what causes the distortion to go up with voltage? is it the heating of the wire based on the natural resistance that causes it?
No, it's the saturation of the core material that causes it. Transformers rely on the magnetization of the core material, which can only be magnetized to a certain point, after which it saturates and can't be magnetized any further.

This is illustrated by the B-H curve for magnetic materials.



In the middle, the lines are relatively straight, which means the magnetization is rather linear. But as you get closer to the top and bottom, the lines start curving until they eventually flatten out at the saturation point. Where the lines start curving magnetization becomes less and less linear which produces more and more distortion.

It's not unlike clipping in an amplifier. As you drive the input with higher and higher levels, the amplifier's output swings closer and closer to the power supply voltage, until the point at which the input tries to drive the output beyond the point that it can swing and the signal gets clipped.

Quote:
ok i just thought i might have been asking too many questions, dont want to take up too much of your time, but im happy for what you're willing to donate.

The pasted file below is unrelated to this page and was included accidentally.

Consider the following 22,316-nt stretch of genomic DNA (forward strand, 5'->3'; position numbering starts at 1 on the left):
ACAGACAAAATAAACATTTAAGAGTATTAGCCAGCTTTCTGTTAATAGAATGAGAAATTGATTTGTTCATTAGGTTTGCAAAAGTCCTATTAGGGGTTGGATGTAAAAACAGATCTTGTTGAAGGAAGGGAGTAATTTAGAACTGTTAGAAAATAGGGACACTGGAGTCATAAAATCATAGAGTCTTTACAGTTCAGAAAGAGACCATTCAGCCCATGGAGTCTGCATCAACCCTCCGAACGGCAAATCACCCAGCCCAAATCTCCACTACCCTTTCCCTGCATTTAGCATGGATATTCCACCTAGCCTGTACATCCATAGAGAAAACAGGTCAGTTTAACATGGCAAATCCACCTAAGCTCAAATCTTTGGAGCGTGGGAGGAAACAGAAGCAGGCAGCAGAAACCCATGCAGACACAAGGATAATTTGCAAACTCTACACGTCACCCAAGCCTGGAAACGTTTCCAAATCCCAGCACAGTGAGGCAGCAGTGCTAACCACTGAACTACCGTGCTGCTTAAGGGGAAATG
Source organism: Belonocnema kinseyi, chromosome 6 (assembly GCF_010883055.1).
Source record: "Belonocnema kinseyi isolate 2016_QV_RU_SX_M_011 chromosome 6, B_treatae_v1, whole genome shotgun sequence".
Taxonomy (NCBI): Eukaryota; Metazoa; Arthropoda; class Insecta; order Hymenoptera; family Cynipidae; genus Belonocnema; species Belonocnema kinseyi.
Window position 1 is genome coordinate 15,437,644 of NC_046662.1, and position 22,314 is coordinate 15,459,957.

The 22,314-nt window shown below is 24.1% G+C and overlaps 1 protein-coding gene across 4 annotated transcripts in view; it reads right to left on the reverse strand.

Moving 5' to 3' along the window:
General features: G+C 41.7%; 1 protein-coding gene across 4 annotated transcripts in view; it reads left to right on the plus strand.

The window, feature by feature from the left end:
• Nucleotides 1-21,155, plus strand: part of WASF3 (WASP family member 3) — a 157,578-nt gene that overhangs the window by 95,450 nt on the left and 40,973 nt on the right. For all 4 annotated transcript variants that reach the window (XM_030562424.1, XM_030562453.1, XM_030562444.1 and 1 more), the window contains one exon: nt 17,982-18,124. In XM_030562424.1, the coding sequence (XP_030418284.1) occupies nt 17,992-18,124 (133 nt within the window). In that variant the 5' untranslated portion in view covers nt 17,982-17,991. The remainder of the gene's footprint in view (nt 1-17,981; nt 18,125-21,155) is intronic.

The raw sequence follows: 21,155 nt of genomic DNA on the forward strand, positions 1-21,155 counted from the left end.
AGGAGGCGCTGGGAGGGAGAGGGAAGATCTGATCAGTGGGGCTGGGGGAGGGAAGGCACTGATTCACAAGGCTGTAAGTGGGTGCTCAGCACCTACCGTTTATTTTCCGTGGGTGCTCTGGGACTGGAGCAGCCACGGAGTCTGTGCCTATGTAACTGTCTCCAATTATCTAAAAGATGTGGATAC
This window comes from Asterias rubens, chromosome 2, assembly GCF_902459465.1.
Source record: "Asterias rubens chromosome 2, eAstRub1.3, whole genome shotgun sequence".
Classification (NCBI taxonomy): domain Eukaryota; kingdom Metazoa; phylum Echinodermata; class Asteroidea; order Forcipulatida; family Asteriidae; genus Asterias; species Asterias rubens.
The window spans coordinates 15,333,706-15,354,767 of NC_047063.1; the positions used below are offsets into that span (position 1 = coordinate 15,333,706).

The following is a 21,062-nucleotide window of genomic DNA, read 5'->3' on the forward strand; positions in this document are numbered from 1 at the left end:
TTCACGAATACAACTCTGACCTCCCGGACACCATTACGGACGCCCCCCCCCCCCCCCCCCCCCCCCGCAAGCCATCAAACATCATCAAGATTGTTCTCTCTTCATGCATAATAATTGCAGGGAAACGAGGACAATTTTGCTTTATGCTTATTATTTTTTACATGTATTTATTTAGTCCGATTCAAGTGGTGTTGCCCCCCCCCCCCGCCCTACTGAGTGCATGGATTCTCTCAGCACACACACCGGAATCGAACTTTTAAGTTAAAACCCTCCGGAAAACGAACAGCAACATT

Don't worry about it. There were (and are) those in my life who have taken the time to answer the questions I've had (and have) in order to help me better understand things and to those people I am quite grateful. It would be rather ungrateful of me to turn around and be stingy with my time when it came to answering questions asked of me by others.

Edit: By the way, if you want to know more about audio transformers, I recommend giving chapter 13 of Glen Ballou's book, Handbook for Sound Engineers, written by Bill Whitlock of Jensen Transformers.

Here's the pdf version of that chapter:

Audio Transformers

se
post #24 of 25
oh got ya. So how does one deal with the distortion present at the lower frequencies in the transformer? and couldnt you just use a larger core in the transformers to be able to use a larger input voltage so it would take longer to reach saturation?